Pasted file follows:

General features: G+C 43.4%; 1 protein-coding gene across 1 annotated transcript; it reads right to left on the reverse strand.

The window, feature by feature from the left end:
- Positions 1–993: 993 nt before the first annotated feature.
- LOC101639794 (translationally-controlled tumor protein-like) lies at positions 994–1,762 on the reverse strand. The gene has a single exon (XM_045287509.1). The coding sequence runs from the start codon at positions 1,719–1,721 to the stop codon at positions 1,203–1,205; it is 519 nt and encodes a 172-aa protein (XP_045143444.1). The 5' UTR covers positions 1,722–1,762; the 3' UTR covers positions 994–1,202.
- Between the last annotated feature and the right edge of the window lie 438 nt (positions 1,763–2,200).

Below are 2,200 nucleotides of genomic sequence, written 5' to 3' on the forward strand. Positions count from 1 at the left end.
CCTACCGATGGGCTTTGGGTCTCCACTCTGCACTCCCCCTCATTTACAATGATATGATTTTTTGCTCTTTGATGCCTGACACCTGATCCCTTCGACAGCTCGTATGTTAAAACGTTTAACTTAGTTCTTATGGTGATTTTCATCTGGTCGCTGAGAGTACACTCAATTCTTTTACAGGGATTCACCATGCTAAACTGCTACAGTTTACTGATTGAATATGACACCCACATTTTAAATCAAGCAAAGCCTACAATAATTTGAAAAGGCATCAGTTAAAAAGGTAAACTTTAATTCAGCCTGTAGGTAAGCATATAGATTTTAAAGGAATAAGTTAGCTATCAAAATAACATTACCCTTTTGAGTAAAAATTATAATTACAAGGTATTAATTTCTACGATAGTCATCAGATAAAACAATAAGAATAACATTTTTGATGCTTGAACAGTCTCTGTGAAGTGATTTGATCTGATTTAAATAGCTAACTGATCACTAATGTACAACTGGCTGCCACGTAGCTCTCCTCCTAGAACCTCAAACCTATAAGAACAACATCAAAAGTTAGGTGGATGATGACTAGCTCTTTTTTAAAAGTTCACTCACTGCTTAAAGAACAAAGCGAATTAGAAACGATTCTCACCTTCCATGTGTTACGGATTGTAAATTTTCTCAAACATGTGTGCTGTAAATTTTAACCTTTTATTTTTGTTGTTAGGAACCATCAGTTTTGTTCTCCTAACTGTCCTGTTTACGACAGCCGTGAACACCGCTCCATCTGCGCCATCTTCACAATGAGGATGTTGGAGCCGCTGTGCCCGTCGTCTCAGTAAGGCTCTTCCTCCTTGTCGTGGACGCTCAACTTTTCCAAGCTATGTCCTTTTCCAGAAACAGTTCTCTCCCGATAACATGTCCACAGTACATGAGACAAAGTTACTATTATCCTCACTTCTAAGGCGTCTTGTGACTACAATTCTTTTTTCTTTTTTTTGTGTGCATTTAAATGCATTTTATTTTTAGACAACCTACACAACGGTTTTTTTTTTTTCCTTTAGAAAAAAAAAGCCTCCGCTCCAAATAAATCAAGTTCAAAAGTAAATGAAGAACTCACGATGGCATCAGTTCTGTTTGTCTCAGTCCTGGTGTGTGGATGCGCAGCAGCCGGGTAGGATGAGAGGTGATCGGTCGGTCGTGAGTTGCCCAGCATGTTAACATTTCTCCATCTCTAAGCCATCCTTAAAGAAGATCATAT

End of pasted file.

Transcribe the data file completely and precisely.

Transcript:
General features: G+C 43.4%; 1 protein-coding gene across 1 annotated transcript; it reads right to left on the reverse strand.

The window, feature by feature from the left end:
- Positions 1–993: 993 nt before the first annotated feature.
- LOC101639794 (translationally-controlled tumor protein-like) lies at positions 994–1,762 on the reverse strand. The gene has a single exon (XM_045287509.1). The coding sequence runs from the start codon at positions 1,719–1,721 to the stop codon at positions 1,203–1,205; it is 519 nt and encodes a 172-aa protein (XP_045143444.1). The 5' UTR covers positions 1,722–1,762; the 3' UTR covers positions 994–1,202.
- Between the last annotated feature and the right edge of the window lie 438 nt (positions 1,763–2,200).

Below are 2,200 nucleotides of genomic sequence, written 5' to 3' on the forward strand. Positions count from 1 at the left end.
CCTACCGATGGGCTTTGGGTCTCCACTCTGCACTCCCCCTCATTTACAATGATATGATTTTTTGCTCTTTGATGCCTGACACCTGATCCCTTCGACAGCTCGTATGTTAAAACGTTTAACTTAGTTCTTATGGTGATTTTCATCTGGTCGCTGAGAGTACACTCAATTCTTTTACAGGGATTCACCATGCTAAACTGCTACAGTTTACTGATTGAATATGACACCCACATTTTAAATCAAGCAAAGCCTACAATAATTTGAAAAGGCATCAGTTAAAAAGGTAAACTTTAATTCAGCCTGTAGGTAAGCATATAGATTTTAAAGGAATAAGTTAGCTATCAAAATAACATTACCCTTTTGAGTAAAAATTATAATTACAAGGTATTAATTTCTACGATAGTCATCAGATAAAACAATAAGAATAACATTTTTGATGCTTGAACAGTCTCTGTGAAGTGATTTGATCTGATTTAAATAGCTAACTGATCACTAATGTACAACTGGCTGCCACGTAGCTCTCCTCCTAGAACCTCAAACCTATAAGAACAACATCAAAAGTTAGGTGGATGATGACTAGCTCTTTTTTAAAAGTTCACTCACTGCTTAAAGAACAAAGCGAATTAGAAACGATTCTCACCTTCCATGTGTTACGGATTGTAAATTTTCTCAAACATGTGTGCTGTAAATTTTAACCTTTTATTTTTGTTGTTAGGAACCATCAGTTTTGTTCTCCTAACTGTCCTGTTTACGACAGCCGTGAACACCGCTCCATCTGCGCCATCTTCACAATGAGGATGTTGGAGCCGCTGTGCCCGTCGTCTCAGTAAGGCTCTTCCTCCTTGTCGTGGACGCTCAACTTTTCCAAGCTATGTCCTTTTCCAGAAACAGTTCTCTCCCGATAACATGTCCACAGTACATGAGACAAAGTTACTATTATCCTCACTTCTAAGGCGTCTTGTGACTACAATTCTTTTTTCTTTTTTTTGTGTGCATTTAAATGCATTTTATTTTTAGACAACCTACACAACGGTTTTTTTTTTTTCCTTTAGAAAAAAAAAGCCTCCGCTCCAAATAAATCAAGTTCAAAAGTAAATGAAGAACTCACGATGGCATCAGTTCTGTTTGTCTCAGTCCTGGTGTGTGGATGCGCAGCAGCCGGGTAGGATGAGAGGTGATCGGTCGGTCGTGAGTTGCCCAGCATGTTAACATTTCTCCATCTCTAAGCCATCCTTAAAGAAGATCATAT